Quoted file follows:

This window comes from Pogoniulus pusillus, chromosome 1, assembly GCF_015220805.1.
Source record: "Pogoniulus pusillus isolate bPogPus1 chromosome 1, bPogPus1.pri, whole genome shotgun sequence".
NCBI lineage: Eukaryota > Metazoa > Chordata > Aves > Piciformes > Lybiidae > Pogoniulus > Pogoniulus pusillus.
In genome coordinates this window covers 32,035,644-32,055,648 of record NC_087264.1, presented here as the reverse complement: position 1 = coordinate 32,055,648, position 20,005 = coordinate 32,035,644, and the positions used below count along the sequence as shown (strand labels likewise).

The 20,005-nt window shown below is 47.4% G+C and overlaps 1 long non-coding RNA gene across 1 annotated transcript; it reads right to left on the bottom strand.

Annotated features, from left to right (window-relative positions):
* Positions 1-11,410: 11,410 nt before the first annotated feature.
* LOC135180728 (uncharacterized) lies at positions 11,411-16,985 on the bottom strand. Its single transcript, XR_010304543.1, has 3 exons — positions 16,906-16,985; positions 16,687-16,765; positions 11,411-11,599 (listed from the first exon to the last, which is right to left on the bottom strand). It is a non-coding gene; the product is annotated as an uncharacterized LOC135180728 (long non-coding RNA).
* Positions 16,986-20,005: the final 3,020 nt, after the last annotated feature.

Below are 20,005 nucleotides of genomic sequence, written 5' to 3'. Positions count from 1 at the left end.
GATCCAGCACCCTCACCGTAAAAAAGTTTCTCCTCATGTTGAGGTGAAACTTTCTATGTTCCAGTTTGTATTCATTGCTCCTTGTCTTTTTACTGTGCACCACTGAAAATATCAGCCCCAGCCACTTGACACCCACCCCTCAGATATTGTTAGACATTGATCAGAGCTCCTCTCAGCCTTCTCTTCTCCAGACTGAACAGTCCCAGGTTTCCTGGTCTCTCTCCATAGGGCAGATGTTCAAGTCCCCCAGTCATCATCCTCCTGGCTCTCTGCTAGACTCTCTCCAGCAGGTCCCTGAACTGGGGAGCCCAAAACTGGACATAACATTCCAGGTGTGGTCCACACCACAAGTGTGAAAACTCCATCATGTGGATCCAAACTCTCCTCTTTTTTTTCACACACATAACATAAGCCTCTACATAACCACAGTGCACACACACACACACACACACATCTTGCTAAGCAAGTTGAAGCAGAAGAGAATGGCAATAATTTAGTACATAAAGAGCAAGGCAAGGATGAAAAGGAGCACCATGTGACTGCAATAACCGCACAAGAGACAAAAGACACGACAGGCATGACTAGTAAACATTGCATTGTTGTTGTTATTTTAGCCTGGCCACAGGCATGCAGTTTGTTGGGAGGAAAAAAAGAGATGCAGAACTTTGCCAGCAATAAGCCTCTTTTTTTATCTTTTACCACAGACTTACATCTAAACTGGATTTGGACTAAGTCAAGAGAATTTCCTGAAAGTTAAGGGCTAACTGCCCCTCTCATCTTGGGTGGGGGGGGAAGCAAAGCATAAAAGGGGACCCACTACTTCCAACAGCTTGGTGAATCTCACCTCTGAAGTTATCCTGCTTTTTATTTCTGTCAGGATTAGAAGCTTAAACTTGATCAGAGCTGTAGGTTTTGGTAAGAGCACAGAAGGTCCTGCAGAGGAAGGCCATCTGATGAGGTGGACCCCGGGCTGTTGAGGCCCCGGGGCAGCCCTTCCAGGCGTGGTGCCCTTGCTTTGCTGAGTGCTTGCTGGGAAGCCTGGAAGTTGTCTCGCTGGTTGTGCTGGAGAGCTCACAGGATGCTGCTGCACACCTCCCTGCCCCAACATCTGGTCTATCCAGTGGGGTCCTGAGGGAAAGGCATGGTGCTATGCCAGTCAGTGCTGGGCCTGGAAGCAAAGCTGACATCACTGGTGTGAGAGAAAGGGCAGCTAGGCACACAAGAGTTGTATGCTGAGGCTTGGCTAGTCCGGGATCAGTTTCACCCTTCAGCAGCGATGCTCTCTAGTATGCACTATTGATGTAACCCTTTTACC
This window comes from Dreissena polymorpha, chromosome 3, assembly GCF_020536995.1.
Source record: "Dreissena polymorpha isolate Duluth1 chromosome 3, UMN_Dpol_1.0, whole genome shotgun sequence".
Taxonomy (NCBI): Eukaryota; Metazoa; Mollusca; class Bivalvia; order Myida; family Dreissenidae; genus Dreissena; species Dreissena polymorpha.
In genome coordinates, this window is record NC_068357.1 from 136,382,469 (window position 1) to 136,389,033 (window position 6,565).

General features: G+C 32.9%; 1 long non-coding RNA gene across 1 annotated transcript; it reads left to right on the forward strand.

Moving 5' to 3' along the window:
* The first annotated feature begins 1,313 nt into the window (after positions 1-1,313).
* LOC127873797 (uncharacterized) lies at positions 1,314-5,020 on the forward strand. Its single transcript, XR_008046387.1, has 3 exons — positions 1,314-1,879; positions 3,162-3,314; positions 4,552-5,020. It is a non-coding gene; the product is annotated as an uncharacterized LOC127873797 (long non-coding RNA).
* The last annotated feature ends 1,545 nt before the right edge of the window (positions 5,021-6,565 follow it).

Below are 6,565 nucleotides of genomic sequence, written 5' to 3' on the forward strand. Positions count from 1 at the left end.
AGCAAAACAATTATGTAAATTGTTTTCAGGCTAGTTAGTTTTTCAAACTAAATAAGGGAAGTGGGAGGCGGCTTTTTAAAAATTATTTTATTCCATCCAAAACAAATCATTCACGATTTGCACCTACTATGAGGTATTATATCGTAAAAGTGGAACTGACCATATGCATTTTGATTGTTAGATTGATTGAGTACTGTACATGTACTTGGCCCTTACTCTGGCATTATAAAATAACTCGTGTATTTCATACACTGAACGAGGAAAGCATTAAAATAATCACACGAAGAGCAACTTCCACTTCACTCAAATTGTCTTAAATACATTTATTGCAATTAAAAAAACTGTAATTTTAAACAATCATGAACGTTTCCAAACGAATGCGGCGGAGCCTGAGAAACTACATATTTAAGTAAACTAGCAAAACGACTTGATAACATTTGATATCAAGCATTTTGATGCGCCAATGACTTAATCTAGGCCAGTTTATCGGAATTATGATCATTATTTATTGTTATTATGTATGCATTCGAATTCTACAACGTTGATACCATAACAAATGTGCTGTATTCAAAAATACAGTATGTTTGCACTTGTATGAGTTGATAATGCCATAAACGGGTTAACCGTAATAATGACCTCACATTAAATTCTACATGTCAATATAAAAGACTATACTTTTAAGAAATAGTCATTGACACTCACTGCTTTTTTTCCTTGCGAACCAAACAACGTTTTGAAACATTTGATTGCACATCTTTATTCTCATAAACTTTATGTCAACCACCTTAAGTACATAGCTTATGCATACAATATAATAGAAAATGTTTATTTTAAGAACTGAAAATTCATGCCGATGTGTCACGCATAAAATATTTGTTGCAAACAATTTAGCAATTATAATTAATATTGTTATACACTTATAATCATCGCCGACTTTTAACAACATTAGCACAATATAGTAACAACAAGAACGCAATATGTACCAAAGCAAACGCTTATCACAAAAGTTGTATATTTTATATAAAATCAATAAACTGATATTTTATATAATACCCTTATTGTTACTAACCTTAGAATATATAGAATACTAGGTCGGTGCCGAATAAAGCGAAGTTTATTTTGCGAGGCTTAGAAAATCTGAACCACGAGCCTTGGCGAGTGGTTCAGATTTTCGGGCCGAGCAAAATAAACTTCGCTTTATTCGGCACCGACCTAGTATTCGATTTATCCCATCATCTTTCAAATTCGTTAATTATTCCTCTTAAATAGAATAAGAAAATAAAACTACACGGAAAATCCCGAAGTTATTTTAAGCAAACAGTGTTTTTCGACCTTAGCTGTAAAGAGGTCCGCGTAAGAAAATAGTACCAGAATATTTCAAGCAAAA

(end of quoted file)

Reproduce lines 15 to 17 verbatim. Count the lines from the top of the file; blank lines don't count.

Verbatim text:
In genome coordinates, this window is record NC_068357.1 from 136,382,469 (window position 1) to 136,389,033 (window position 6,565).

General features: G+C 32.9%; 1 long non-coding RNA gene across 1 annotated transcript; it reads left to right on the forward strand.

Moving 5' to 3' along the window: